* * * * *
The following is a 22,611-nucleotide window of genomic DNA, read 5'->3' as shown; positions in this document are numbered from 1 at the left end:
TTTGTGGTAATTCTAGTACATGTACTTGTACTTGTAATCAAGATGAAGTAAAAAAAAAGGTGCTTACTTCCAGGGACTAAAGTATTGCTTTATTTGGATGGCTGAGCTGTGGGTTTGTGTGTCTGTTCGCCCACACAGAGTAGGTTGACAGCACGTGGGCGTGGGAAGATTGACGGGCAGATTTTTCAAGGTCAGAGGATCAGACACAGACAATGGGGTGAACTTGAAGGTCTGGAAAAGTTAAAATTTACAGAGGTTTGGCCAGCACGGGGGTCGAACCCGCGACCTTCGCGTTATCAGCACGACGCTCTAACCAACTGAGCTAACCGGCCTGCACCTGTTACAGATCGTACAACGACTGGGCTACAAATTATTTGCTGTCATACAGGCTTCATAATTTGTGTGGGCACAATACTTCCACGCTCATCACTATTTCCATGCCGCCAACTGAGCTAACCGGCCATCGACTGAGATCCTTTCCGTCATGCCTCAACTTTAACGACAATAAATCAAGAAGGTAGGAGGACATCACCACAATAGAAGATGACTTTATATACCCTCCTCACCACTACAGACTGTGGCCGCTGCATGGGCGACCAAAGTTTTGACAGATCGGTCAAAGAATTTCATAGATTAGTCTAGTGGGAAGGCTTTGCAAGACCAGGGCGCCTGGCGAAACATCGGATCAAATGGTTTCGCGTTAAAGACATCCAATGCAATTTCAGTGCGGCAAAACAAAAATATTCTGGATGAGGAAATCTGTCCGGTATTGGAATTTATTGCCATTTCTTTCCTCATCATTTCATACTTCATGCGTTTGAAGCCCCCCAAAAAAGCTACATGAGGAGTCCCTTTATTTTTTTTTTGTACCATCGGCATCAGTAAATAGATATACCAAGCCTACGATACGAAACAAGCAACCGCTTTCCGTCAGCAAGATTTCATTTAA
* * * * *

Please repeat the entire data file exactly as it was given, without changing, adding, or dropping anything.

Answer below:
The following is a 22,611-nucleotide window of genomic DNA, read 5'->3' as shown; positions in this document are numbered from 1 at the left end:
TTTGTGGTAATTCTAGTACATGTACTTGTACTTGTAATCAAGATGAAGTAAAAAAAAAGGTGCTTACTTCCAGGGACTAAAGTATTGCTTTATTTGGATGGCTGAGCTGTGGGTTTGTGTGTCTGTTCGCCCACACAGAGTAGGTTGACAGCACGTGGGCGTGGGAAGATTGACGGGCAGATTTTTCAAGGTCAGAGGATCAGACACAGACAATGGGGTGAACTTGAAGGTCTGGAAAAGTTAAAATTTACAGAGGTTTGGCCAGCACGGGGGTCGAACCCGCGACCTTCGCGTTATCAGCACGACGCTCTAACCAACTGAGCTAACCGGCCTGCACCTGTTACAGATCGTACAACGACTGGGCTACAAATTATTTGCTGTCATACAGGCTTCATAATTTGTGTGGGCACAATACTTCCACGCTCATCACTATTTCCATGCCGCCAACTGAGCTAACCGGCCATCGACTGAGATCCTTTCCGTCATGCCTCAACTTTAACGACAATAAATCAAGAAGGTAGGAGGACATCACCACAATAGAAGATGACTTTATATACCCTCCTCACCACTACAGACTGTGGCCGCTGCATGGGCGACCAAAGTTTTGACAGATCGGTCAAAGAATTTCATAGATTAGTCTAGTGGGAAGGCTTTGCAAGACCAGGGCGCCTGGCGAAACATCGGATCAAATGGTTTCGCGTTAAAGACATCCAATGCAATTTCAGTGCGGCAAAACAAAAATATTCTGGATGAGGAAATCTGTCCGGTATTGGAATTTATTGCCATTTCTTTCCTCATCATTTCATACTTCATGCGTTTGAAGCCCCCCAAAAAAGCTACATGAGGAGTCCCTTTATTTTTTTTTTGTACCATCGGCATCAGTAAATAGATATACCAAGCCTACGATACGAAACAAGCAACCGCTTTCCGTCAGCAAGATTTCATTTAA